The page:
All of the cases of mixed-up bird sacrifices that we learned above were in a situation where a Kohen comes to the Sages and asks them what to do in each doubtful situation. However, if the Kohen did not consult anybody but simply took all birds from all women and brought all of them as burned offerings, above the red line in the middle of the Altar, exactly half of them are valid – because indeed half of all birds were burned offerings. If he brought all birds as sin-offerings, below the line, again half of them are valid. Finally, if he brought some of them as burned offerings above and some as sin-offerings below, half in the first group and half in the second group are valid.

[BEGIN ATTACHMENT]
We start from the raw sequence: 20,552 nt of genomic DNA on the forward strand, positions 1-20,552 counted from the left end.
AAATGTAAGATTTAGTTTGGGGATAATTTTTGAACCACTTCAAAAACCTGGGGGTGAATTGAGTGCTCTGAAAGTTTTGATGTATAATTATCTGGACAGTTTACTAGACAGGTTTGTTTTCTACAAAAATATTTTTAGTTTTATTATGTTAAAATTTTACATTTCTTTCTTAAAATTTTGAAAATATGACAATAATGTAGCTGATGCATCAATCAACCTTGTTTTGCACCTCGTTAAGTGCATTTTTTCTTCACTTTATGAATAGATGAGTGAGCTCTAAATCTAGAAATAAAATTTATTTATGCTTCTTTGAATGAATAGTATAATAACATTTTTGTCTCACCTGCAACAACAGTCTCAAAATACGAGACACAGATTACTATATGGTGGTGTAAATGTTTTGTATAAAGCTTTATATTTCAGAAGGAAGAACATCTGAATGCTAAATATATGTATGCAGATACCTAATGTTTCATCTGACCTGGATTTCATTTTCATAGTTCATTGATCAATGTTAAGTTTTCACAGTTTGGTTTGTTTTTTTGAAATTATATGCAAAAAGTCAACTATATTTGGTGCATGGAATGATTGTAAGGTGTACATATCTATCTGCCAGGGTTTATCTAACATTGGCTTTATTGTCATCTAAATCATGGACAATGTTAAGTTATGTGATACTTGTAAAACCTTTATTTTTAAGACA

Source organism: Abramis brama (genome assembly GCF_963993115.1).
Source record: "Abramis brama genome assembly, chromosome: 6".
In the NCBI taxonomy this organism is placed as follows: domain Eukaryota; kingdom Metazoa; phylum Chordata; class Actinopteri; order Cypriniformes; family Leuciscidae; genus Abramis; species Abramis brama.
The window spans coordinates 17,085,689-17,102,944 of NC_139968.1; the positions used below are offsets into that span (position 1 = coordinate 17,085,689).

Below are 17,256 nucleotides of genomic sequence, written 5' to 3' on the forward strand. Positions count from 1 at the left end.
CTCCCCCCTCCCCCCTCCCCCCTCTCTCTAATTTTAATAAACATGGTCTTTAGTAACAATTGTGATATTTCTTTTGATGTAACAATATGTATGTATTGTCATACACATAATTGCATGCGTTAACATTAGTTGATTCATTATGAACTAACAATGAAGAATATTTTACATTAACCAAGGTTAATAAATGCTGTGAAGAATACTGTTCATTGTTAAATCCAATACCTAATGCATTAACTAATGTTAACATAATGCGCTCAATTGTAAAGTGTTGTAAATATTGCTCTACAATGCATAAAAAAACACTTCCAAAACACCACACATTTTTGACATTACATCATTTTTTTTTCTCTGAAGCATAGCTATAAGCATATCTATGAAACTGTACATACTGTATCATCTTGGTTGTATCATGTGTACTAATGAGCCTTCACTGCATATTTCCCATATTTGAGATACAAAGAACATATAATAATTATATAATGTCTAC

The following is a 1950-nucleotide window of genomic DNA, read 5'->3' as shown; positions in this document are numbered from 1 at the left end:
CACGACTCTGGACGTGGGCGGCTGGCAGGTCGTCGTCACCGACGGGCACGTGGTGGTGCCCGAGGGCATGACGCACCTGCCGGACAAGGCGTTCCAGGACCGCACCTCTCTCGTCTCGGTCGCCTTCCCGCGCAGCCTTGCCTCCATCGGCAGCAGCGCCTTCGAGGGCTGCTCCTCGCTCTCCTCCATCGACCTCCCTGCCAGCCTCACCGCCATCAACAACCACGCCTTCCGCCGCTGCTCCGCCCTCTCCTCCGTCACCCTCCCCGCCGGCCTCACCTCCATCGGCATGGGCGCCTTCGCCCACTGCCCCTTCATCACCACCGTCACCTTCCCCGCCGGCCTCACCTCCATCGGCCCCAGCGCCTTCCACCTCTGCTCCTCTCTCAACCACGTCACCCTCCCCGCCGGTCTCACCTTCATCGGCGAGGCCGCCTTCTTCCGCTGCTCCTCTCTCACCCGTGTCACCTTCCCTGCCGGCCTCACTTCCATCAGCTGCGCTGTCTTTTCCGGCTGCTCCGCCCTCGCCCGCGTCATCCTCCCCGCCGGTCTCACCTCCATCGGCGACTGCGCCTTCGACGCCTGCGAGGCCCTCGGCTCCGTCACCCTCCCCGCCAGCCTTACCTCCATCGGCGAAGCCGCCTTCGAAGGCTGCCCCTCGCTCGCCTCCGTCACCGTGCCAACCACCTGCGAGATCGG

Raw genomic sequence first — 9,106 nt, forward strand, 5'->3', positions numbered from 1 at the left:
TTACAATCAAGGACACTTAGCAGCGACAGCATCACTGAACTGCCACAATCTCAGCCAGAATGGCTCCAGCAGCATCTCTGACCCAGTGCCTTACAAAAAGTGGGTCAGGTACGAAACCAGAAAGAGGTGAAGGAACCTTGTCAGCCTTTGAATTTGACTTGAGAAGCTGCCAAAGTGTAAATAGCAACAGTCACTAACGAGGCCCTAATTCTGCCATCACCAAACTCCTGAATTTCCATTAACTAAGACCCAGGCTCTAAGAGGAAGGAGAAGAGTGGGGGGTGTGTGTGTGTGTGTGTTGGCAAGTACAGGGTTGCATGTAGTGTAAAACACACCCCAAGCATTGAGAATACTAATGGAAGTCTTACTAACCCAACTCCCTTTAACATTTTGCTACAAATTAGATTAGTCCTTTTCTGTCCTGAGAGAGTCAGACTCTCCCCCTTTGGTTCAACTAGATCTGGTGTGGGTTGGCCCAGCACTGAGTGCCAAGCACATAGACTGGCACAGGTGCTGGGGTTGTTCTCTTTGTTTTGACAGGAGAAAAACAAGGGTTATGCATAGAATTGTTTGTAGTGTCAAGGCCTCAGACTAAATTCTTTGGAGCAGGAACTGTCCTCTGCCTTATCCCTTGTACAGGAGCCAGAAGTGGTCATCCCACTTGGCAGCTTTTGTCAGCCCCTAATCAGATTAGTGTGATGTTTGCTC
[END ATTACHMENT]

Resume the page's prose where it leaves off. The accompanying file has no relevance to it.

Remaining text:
If during her pregnancy a woman promised an additional pair of birds as a voluntary offering, they are burned offerings, and the Kohen who brings the resulting four birds, must make three of them burned offerings, and one – a sin-offering. If the Kohen did not do so, but rather made two of them burned offerings and two – sin-offerings, she has to bring an additional burned offering.
If she tries to designate the offerings, in order to correct for errors, and the Kohen keeps making mistakes, she may bring up to seven extra bird pairs. Better she be silent, and this agrees with a popular saying that a live ram has just one voice, but when dead, it has seven uses: shofar, flutes, drums, harps, etc. And in the same vein, simple men, when growing old, have their minds more and more confused, but Sages who study all their lives, the older they grow, the more their mind matures.
Art: Govert Teunisz. Flinck - Rembrandt as Shepherd with Staff and Flute
Eruvin 93 – Semi-transparent partition
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